A. Jesse Jiryu Davis

Read-Your-Writes Consistency With PyMongo

Photo: Thomas van de Vosse A PyMongo user asked me a good question today: if you want read-your-writes consistency, is it better to do acknowledged writes with a connection pool (the default), or to do unacknowledged writes over a single [...]

Quill Photo: Thomas van de Vosse

A PyMongo user asked me a good question today: if you want read-your-writes consistency, is it better to do acknowledged writes with a connection pool (the default), or to do unacknowledged writes over a single socket?

A Little Background

Let's say you update a MongoDB document with PyMongo, and you want to immediately read the updated version:

client = pymongo.MongoClient()
collection = client.my_database.my_collection
collection.update(
    {'_id': 1},
    {'$inc': {'n': 1}})

print collection.find_one({'_id': 1})

In a multithreaded application, PyMongo's connection pool may have multiple sockets in it, so we don't promise that you'll use the same socket for the update and for the find_one. Yet you're still guaranteed read-your-writes consistency: the change you wrote to the document is reflected in the version of the document you subsequently read with find_one. PyMongo accomplishes this consistency by waiting for MongoDB to acknowledge the update operation before it sends the find_one query. (I explained last year how acknowledgment works in PyMongo.)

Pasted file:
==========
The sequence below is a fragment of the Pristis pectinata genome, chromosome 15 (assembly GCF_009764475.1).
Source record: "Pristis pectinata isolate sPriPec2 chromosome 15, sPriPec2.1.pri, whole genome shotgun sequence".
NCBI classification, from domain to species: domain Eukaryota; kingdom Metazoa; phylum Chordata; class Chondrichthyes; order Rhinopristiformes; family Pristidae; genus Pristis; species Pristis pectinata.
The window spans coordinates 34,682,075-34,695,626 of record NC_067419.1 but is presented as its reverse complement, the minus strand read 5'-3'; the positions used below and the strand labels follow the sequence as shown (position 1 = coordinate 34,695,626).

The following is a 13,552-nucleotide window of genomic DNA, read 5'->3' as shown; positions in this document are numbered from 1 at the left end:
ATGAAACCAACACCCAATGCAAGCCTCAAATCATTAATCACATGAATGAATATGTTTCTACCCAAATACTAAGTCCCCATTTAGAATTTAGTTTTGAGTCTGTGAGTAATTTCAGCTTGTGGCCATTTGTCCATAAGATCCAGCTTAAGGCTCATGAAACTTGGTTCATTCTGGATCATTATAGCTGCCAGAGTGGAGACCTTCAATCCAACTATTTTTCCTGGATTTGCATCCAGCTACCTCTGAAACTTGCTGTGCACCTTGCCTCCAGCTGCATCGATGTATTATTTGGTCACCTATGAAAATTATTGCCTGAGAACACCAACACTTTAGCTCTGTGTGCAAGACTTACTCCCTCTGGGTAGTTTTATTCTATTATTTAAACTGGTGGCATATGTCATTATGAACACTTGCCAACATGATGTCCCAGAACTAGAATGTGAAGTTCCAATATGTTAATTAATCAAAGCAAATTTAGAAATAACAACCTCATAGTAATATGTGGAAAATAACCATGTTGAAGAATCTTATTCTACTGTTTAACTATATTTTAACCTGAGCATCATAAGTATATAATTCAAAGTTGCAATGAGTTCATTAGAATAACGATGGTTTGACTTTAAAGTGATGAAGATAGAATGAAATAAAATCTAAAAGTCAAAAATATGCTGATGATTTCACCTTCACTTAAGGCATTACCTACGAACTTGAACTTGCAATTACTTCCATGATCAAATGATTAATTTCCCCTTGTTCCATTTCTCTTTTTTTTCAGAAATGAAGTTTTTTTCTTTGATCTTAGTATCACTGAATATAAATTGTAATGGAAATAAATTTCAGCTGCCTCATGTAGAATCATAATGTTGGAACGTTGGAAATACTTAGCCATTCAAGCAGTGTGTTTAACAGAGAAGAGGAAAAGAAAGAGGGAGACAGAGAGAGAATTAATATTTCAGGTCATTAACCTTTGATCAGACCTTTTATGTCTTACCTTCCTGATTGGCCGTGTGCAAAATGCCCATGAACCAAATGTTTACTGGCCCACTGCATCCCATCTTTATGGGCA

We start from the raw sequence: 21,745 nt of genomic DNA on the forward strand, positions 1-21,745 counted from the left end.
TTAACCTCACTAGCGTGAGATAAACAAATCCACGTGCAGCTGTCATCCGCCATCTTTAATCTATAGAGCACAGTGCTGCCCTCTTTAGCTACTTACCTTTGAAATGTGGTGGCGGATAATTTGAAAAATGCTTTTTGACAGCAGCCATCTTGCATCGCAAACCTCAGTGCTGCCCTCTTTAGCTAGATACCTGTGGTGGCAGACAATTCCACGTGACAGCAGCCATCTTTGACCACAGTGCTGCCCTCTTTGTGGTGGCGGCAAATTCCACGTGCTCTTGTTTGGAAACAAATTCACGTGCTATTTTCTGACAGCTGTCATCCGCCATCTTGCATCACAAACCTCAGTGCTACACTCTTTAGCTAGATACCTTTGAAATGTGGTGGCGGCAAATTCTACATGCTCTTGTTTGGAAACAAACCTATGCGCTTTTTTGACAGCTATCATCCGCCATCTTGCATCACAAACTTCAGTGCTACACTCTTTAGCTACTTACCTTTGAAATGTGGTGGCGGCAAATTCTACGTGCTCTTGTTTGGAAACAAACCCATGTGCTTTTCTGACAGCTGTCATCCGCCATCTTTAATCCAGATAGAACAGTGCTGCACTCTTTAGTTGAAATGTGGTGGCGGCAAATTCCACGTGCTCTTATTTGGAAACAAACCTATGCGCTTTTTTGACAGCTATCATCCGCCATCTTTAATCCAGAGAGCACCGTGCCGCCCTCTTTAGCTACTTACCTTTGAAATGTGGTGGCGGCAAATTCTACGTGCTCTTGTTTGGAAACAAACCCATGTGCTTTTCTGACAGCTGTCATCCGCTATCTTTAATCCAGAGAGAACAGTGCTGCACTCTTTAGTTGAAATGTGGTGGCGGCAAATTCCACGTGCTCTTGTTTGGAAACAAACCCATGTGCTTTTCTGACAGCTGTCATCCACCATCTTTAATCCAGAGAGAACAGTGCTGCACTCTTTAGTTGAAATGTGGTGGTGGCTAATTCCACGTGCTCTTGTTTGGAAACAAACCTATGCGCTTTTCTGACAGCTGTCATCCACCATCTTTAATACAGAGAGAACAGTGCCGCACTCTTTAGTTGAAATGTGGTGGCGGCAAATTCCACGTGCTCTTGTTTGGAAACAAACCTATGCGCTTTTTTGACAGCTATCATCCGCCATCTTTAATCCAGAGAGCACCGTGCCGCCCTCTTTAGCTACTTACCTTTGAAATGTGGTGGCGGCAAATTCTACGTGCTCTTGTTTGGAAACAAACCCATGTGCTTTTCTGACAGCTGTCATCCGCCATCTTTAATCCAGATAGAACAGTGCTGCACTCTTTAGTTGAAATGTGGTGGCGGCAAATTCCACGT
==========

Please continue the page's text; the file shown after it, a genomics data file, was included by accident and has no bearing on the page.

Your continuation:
There's another way to get read-your-writes consistency: you can send both the update and the find_one over the same socket, to ensure MongoDB processes them in order. In this case, you can tell PyMongo not to request acknowledgment for the update with the w=0 option:

# Reserve one socket for this thread.
with client.start_request():
    collection.update(
        {'_id': 1},
        {'$inc': {'n': 1}},
        w=0)

    print collection.find_one({'_id': 1})

If you set PyMongo's auto_start_request option it will call start_request for you. In that case you'd better let the connection pool grow to match the number of threads by removing its max_pool_size:

client = pymongo.MongoClient(
    auto_start_request=True,
    max_pool_size=None)

(See my article on requests for details.)